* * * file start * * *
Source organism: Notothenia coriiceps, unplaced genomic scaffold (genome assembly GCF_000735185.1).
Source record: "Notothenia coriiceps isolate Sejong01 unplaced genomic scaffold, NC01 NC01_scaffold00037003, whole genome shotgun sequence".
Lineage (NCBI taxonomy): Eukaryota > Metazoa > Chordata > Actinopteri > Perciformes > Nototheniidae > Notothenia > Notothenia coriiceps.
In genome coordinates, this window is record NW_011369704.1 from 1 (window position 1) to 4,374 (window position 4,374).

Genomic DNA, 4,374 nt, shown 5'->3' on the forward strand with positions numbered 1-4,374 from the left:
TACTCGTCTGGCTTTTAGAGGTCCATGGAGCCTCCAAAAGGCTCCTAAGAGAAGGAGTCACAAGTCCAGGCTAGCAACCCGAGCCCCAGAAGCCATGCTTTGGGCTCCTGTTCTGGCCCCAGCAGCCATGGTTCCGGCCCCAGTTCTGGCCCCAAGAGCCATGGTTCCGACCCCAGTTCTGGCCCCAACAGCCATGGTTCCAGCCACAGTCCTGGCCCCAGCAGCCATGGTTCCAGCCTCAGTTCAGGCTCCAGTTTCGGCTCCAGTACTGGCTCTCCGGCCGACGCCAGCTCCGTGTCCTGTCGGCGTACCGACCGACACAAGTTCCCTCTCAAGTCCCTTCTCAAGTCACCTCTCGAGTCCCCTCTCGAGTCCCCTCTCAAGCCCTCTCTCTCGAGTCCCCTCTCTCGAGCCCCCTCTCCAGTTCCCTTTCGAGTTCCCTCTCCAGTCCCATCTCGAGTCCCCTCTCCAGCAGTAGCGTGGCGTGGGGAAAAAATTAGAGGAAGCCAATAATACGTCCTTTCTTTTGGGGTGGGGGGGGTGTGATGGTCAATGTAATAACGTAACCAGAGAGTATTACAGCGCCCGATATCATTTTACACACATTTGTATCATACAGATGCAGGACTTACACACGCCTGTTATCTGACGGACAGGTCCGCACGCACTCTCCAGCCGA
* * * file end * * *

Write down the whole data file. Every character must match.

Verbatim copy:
Source organism: Notothenia coriiceps, unplaced genomic scaffold (genome assembly GCF_000735185.1).
Source record: "Notothenia coriiceps isolate Sejong01 unplaced genomic scaffold, NC01 NC01_scaffold00037003, whole genome shotgun sequence".
Lineage (NCBI taxonomy): Eukaryota > Metazoa > Chordata > Actinopteri > Perciformes > Nototheniidae > Notothenia > Notothenia coriiceps.
In genome coordinates, this window is record NW_011369704.1 from 1 (window position 1) to 4,374 (window position 4,374).

Genomic DNA, 4,374 nt, shown 5'->3' on the forward strand with positions numbered 1-4,374 from the left:
TACTCGTCTGGCTTTTAGAGGTCCATGGAGCCTCCAAAAGGCTCCTAAGAGAAGGAGTCACAAGTCCAGGCTAGCAACCCGAGCCCCAGAAGCCATGCTTTGGGCTCCTGTTCTGGCCCCAGCAGCCATGGTTCCGGCCCCAGTTCTGGCCCCAAGAGCCATGGTTCCGACCCCAGTTCTGGCCCCAACAGCCATGGTTCCAGCCACAGTCCTGGCCCCAGCAGCCATGGTTCCAGCCTCAGTTCAGGCTCCAGTTTCGGCTCCAGTACTGGCTCTCCGGCCGACGCCAGCTCCGTGTCCTGTCGGCGTACCGACCGACACAAGTTCCCTCTCAAGTCCCTTCTCAAGTCACCTCTCGAGTCCCCTCTCGAGTCCCCTCTCAAGCCCTCTCTCTCGAGTCCCCTCTCTCGAGCCCCCTCTCCAGTTCCCTTTCGAGTTCCCTCTCCAGTCCCATCTCGAGTCCCCTCTCCAGCAGTAGCGTGGCGTGGGGAAAAAATTAGAGGAAGCCAATAATACGTCCTTTCTTTTGGGGTGGGGGGGGTGTGATGGTCAATGTAATAACGTAACCAGAGAGTATTACAGCGCCCGATATCATTTTACACACATTTGTATCATACAGATGCAGGACTTACACACGCCTGTTATCTGACGGACAGGTCCGCACGCACTCTCCAGCCGA